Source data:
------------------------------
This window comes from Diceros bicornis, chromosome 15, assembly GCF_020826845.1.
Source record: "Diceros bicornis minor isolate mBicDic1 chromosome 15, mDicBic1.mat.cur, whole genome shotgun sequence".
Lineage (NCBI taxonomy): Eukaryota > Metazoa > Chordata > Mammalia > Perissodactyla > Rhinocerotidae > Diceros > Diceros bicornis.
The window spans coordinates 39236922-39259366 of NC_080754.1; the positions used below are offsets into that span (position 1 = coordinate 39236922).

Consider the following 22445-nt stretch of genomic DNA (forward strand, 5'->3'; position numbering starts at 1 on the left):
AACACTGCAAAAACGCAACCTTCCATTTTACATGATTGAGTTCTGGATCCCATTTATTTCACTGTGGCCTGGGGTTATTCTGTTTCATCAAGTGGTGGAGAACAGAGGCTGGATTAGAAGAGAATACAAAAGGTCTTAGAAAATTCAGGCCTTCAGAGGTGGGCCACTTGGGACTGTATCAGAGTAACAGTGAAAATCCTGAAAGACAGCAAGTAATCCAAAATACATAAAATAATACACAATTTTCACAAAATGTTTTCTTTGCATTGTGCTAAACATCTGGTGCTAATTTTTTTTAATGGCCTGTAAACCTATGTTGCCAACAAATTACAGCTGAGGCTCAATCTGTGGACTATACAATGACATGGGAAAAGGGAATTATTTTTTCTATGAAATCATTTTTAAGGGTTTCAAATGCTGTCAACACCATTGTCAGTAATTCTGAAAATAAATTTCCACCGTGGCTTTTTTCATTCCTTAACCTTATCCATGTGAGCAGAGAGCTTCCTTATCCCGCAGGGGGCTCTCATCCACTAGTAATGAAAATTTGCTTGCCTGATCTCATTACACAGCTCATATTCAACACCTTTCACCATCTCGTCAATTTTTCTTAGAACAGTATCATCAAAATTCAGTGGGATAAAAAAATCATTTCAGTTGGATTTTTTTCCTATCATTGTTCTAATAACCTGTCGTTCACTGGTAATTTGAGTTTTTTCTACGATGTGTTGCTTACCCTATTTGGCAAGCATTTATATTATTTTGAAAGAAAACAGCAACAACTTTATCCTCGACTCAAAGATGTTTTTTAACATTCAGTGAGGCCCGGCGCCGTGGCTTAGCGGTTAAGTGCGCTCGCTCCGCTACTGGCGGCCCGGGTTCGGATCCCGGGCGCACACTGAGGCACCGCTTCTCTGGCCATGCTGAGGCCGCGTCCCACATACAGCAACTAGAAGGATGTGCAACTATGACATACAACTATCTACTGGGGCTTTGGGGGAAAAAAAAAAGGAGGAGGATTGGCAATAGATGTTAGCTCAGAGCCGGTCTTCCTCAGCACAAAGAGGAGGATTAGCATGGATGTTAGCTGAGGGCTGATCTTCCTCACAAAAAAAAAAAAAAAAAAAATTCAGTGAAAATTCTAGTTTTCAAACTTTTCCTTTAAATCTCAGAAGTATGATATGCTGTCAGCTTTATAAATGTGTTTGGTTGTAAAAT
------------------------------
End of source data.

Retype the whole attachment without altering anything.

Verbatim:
This window comes from Diceros bicornis, chromosome 15, assembly GCF_020826845.1.
Source record: "Diceros bicornis minor isolate mBicDic1 chromosome 15, mDicBic1.mat.cur, whole genome shotgun sequence".
Lineage (NCBI taxonomy): Eukaryota > Metazoa > Chordata > Mammalia > Perissodactyla > Rhinocerotidae > Diceros > Diceros bicornis.
The window spans coordinates 39236922-39259366 of NC_080754.1; the positions used below are offsets into that span (position 1 = coordinate 39236922).

Consider the following 22445-nt stretch of genomic DNA (forward strand, 5'->3'; position numbering starts at 1 on the left):
AACACTGCAAAAACGCAACCTTCCATTTTACATGATTGAGTTCTGGATCCCATTTATTTCACTGTGGCCTGGGGTTATTCTGTTTCATCAAGTGGTGGAGAACAGAGGCTGGATTAGAAGAGAATACAAAAGGTCTTAGAAAATTCAGGCCTTCAGAGGTGGGCCACTTGGGACTGTATCAGAGTAACAGTGAAAATCCTGAAAGACAGCAAGTAATCCAAAATACATAAAATAATACACAATTTTCACAAAATGTTTTCTTTGCATTGTGCTAAACATCTGGTGCTAATTTTTTTTAATGGCCTGTAAACCTATGTTGCCAACAAATTACAGCTGAGGCTCAATCTGTGGACTATACAATGACATGGGAAAAGGGAATTATTTTTTCTATGAAATCATTTTTAAGGGTTTCAAATGCTGTCAACACCATTGTCAGTAATTCTGAAAATAAATTTCCACCGTGGCTTTTTTCATTCCTTAACCTTATCCATGTGAGCAGAGAGCTTCCTTATCCCGCAGGGGGCTCTCATCCACTAGTAATGAAAATTTGCTTGCCTGATCTCATTACACAGCTCATATTCAACACCTTTCACCATCTCGTCAATTTTTCTTAGAACAGTATCATCAAAATTCAGTGGGATAAAAAAATCATTTCAGTTGGATTTTTTTCCTATCATTGTTCTAATAACCTGTCGTTCACTGGTAATTTGAGTTTTTTCTACGATGTGTTGCTTACCCTATTTGGCAAGCATTTATATTATTTTGAAAGAAAACAGCAACAACTTTATCCTCGACTCAAAGATGTTTTTTAACATTCAGTGAGGCCCGGCGCCGTGGCTTAGCGGTTAAGTGCGCTCGCTCCGCTACTGGCGGCCCGGGTTCGGATCCCGGGCGCACACTGAGGCACCGCTTCTCTGGCCATGCTGAGGCCGCGTCCCACATACAGCAACTAGAAGGATGTGCAACTATGACATACAACTATCTACTGGGGCTTTGGGGGAAAAAAAAAAGGAGGAGGATTGGCAATAGATGTTAGCTCAGAGCCGGTCTTCCTCAGCACAAAGAGGAGGATTAGCATGGATGTTAGCTGAGGGCTGATCTTCCTCACAAAAAAAAAAAAAAAAAAAATTCAGTGAAAATTCTAGTTTTCAAACTTTTCCTTTAAATCTCAGAAGTATGATATGCTGTCAGCTTTATAAATGTGTTTGGTTGTAAAAT